I know why I still get off on the Oxford Theatre,
I said to myself lining up there the other day.
I can remember those Saturday afternoons: Chronicle Herald paper route done, hockey sticks and ball gloves stowed away.
Maybe, if it was the junior high years, we’d have finished gently tormenting the waitresses over milkshakes at the Ardmore Tea Room.
In my memory, though, this was always the best part of the wondrous day.
My dad, who used to gallop as a kid through the streets of Glace Bay after watching his hero Tom Mix on the big screen, took me to my first Saturday afternoon matinee.
There, sinking into deep chairs that left my feet dangling above the sticky floor, I gaped upwards as the curtain rose and I shovelled mitt-fulls of popcorn from a cardboard box bearing a scary clown face into my mouth.
In a year or two, I would push through our front door, then, as big-finned cars cruised by, make for the corner of Oxford Street and Quinpool Road.
My buddies knew not to keep me waiting.
At that point, we were boys who no longer believed in Santa Claus getting our first taste of liberation.
But you can over-analyze these things. To understand our eagerness, perhaps all you had to know was that for 35 cents a patron got to see a double, or even triple, feature.
Usually, they were interspersed with one of those old cliffhanger movie serials — Could Flash Gordon get to Dale Arden before Ming the Merciless? Would the King of the Rocketmen be able to pull out of that death spiral? — that inspired my dad’s generation.
When the Oxford matinee ended, no flashlight-wielding usher materialized to put the run on you. If you wanted, you got to watch the whole thing all over again.
That also probably appealed to lads like me who could trace their ancestral lineage to the Highlands of Scotland, where bargain hunters have been known to roam.
At one point, I recall, my allowance was a whopping 50 cents a week, meaning that after paying admission I had enough money for a small box of popcorn.
It was a lesson for life that, thanks to the generosity of friends, I always had my fill of Orange Crush, licorice and even the occasional hot dog during those long, leisurely afternoons.
Getting there early, we had a chance to watch everyone file in: the kids we went to school with, the tough guys a year or two older who we feared and the girls our own age to whom we seldom dared talk.
Instead, in this dark place by and large devoid of adult supervision, we talked to each other.
We yelled insults and challenges at Vincent Price, Steve Reeves, Buster Crabbe and Tony Curtis up on the big screen.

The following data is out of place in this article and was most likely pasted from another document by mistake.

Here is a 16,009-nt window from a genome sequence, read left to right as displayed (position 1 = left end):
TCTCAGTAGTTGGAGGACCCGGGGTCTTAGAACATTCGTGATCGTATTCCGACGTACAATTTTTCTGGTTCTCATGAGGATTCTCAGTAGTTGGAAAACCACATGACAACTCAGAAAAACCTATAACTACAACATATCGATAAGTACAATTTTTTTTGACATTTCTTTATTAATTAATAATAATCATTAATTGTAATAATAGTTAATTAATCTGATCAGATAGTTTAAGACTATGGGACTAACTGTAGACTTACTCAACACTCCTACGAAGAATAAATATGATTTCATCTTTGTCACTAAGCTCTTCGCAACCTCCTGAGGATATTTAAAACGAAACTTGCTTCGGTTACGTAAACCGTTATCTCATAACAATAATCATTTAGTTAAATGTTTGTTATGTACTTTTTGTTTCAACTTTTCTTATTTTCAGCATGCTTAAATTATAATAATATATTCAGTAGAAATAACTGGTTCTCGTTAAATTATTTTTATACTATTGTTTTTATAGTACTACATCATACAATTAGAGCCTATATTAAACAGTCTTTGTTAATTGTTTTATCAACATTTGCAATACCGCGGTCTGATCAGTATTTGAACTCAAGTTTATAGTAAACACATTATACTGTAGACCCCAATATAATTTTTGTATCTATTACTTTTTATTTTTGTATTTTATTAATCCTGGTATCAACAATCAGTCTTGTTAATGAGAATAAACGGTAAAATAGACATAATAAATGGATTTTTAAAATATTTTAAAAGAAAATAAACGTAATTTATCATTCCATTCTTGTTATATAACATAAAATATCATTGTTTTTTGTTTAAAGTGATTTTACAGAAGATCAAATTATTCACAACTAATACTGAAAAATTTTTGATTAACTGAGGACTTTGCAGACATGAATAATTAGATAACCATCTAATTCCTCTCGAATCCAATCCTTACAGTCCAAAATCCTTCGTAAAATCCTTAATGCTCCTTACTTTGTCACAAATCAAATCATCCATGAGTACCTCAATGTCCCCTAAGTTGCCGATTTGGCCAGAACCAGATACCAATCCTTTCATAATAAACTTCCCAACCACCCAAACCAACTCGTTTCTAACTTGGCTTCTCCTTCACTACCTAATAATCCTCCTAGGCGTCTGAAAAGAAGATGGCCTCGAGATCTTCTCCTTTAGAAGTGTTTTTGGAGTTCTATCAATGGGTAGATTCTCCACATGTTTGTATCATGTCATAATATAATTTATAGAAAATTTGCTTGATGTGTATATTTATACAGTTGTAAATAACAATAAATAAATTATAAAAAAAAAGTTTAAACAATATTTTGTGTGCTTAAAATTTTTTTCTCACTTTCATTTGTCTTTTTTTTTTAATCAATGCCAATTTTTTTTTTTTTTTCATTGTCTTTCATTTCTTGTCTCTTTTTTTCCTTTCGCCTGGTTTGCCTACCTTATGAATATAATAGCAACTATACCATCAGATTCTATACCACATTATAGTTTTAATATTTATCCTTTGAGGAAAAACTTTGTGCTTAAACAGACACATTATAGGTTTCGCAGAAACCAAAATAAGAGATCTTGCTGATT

During intermission, the curtain went up. The manager — a grave, bespectacled man in a suit — took the stage to hand out prizes from some sort of draw.
My memory is that spit balls and popcorn flew.
Behind our hands, we feigned flatulence as the manager sternly scanned the crowd looking for the offenders.
I don’t want you to get the wrong impression. With two television stations on the air in Halifax, we hadn’t seen many movies. Not one of us had heard of irony.
So we unconditionally loved most everything we saw.
There was horror: Godzilla flicks from Japan, vampire movies from the fabled Hammer Studio in London, B-movies in which an errant atom bomb caused insect life to grow freakishly large, reflecting, I suppose, the Cold War fears of the moment.
The combination of offerings, which changed weekly, might include a Western or a goofy slapstick comedy starring the Three Stooges, pop-eyed Don Knotts or Lewis and Martin before their big falling out.
Often, we were treated to badly dubbed period pieces of the muscle man, swashbuckler or knight-and-castle variety.
There were a lot of movies that seemed to have no other purpose than to give Elvis Presley or Annette Funicello and Frankie Avalon the opportunity to sing on screen.
Nothing was first run. A fair bit of what we watched was actually in black and white.
A lot of it, if we thought about it at all, seemed like the kind of stuff our parents probably grew up on.
We were so overjoyed to be there that nobody ever asked to see the grumpy looking manager.
A woman was in charge at the Oxford the other day when I laid down a small fortune to see Philip Seymour Hoffman’s last lead role in a movie.
Otherwise, so much hasn’t changed in the half century or so I’ve been coming here.
In spite of a facelift a couple of years back, the men’s bathroom is still a cramped after-thought; the arced concession stand still offers real butter for the popcorn.
To my ears, the exit to Oxford Street — which a friend taught himself to walk into backwards through the departing crowd, like Michael Jackson moonwalking, to get in free — still seems to make the same old noise.
The new owners, Cineplex Odeon Corp., know a good thing when they see one. Rather than turn it into a multiplex, they kept the Oxford a single-screen theatre, which makes it a rare thing these days.
I consider myself lucky to have it.
A few of the guys I used to come to the Oxford with have left this Earth. Some I’ve just never heard of again. Probably I never will.
That is just the way things go. Life moves on. None of us can do anything about that.
What I can do is return to the Oxford Theatre, which is the best place to watch movies that I know of.
I can pay my money, walk up the steps and look around.
Then, I can sit down in a big plush chair, shove some popcorn into my mouth and look up at that single screen with the wide eyes of a 10-year-old and wait for the magic to begin.